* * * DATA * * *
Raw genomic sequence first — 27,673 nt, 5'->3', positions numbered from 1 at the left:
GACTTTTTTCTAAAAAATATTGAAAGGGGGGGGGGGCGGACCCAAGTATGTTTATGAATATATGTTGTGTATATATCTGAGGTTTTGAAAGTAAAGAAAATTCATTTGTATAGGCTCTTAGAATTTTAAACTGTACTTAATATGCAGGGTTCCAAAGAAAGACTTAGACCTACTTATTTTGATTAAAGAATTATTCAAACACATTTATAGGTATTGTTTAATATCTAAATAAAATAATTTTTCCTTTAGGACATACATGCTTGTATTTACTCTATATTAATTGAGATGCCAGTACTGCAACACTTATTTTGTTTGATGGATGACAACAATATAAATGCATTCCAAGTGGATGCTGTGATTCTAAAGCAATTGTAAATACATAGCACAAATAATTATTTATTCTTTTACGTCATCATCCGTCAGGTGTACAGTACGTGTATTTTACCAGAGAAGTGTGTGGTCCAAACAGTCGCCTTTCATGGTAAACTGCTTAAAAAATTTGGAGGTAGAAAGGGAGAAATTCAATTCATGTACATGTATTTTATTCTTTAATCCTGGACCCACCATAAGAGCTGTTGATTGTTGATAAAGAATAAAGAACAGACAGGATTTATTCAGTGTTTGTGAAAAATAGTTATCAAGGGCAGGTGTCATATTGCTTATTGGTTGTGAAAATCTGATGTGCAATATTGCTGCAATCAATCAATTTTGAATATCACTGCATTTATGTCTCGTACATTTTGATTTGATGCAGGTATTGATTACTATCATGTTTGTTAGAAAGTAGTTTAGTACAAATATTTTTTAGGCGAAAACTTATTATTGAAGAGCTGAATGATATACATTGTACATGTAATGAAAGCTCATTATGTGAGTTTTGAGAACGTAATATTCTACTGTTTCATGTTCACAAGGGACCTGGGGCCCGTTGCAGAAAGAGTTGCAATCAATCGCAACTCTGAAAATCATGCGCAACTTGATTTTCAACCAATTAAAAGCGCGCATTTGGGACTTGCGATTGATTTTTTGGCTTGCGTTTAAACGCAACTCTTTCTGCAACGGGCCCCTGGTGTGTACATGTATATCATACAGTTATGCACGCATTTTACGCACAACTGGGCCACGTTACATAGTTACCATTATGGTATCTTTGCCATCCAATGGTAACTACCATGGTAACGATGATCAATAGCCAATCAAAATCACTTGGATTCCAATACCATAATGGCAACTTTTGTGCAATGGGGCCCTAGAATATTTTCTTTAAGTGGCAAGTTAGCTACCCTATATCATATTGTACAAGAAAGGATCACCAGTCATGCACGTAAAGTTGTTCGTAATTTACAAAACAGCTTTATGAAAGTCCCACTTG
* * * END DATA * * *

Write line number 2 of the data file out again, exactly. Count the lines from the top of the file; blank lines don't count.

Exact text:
GACTTTTTTCTAAAAAATATTGAAAGGGGGGGGGGGCGGACCCAAGTATGTTTATGAATATATGTTGTGTATATATCTGAGGTTTTGAAAGTAAAGAAAATTCATTTGTATAGGCTCTTAGAATTTTAAACTGTACTTAATATGCAGGGTTCCAAAGAAAGACTTAGACCTACTTATTTTGATTAAAGAATTATTCAAACACATTTATAGGTATTGTTTAATATCTAAATAAAATAATTTTTCCTTTAGGACATACATGCTTGTATTTACTCTATATTAATTGAGATGCCAGTACTGCAACACTTATTTTGTTTGATGGATGACAACAATATAAATGCATTCCAAGTGGATGCTGTGATTCTAAAGCAATTGTAAATACATAGCACAAATAATTATTTATTCTTTTACGTCATCATCCGTCAGGTGTACAGTACGTGTATTTTACCAGAGAAGTGTGTGGTCCAAACAGTCGCCTTTCATGGTAAACTGCTTAAAAAATTTGGAGGTAGAAAGGGAGAAATTCAATTCATGTACATGTATTTTATTCTTTAATCCTGGACCCACCATAAGAGCTGTTGATTGTTGATAAAGAATAAAGAACAGACAGGATTTATTCAGTGTTTGTGAAAAATAGTTATCAAGGGCAGGTGTCATATTGCTTATTGGTTGTGAAAATCTGATGTGCAATATTGCTGCAATCAATCAATTTTGAATATCACTGCATTTATGTCTCGTACATTTTGATTTGATGCAGGTATTGATTACTATCATGTTTGTTAGAAAGTAGTTTAGTACAAATATTTTTTAGGCGAAAACTTATTATTGAAGAGCTGAATGATATACATTGTACATGTAATGAAAGCTCATTATGTGAGTTTTGAGAACGTAATATTCTACTGTTTCATGTTCACAAGGGACCTGGGGCCCGTTGCAGAAAGAGTTGCAATCAATCGCAACTCTGAAAATCATGCGCAACTTGATTTTCAACCAATTAAAAGCGCGCATTTGGGACTTGCGATTGATTTTTTGGCTTGCGTTTAAACGCAACTCTTTCTGCAACGGGCCCCTGGTGTGTACATGTATATCATACAGTTATGCACGCATTTTACGCACAACTGGGCCACGTTACATAGTTACCATTATGGTATCTTTGCCATCCAATGGTAACTACCATGGTAACGATGATCAATAGCCAATCAAAATCACTTGGATTCCAATACCATAATGGCAACTTTTGTGCAATGGGGCCCTAGAATATTTTCTTTAAGTGGCAAGTTAGCTACCCTATATCATATTGTACAAGAAAGGATCACCAGTCATGCACGTAAAGTTGTTCGTAATTTACAAAACAGCTTTATGAAAGTCCCACTTG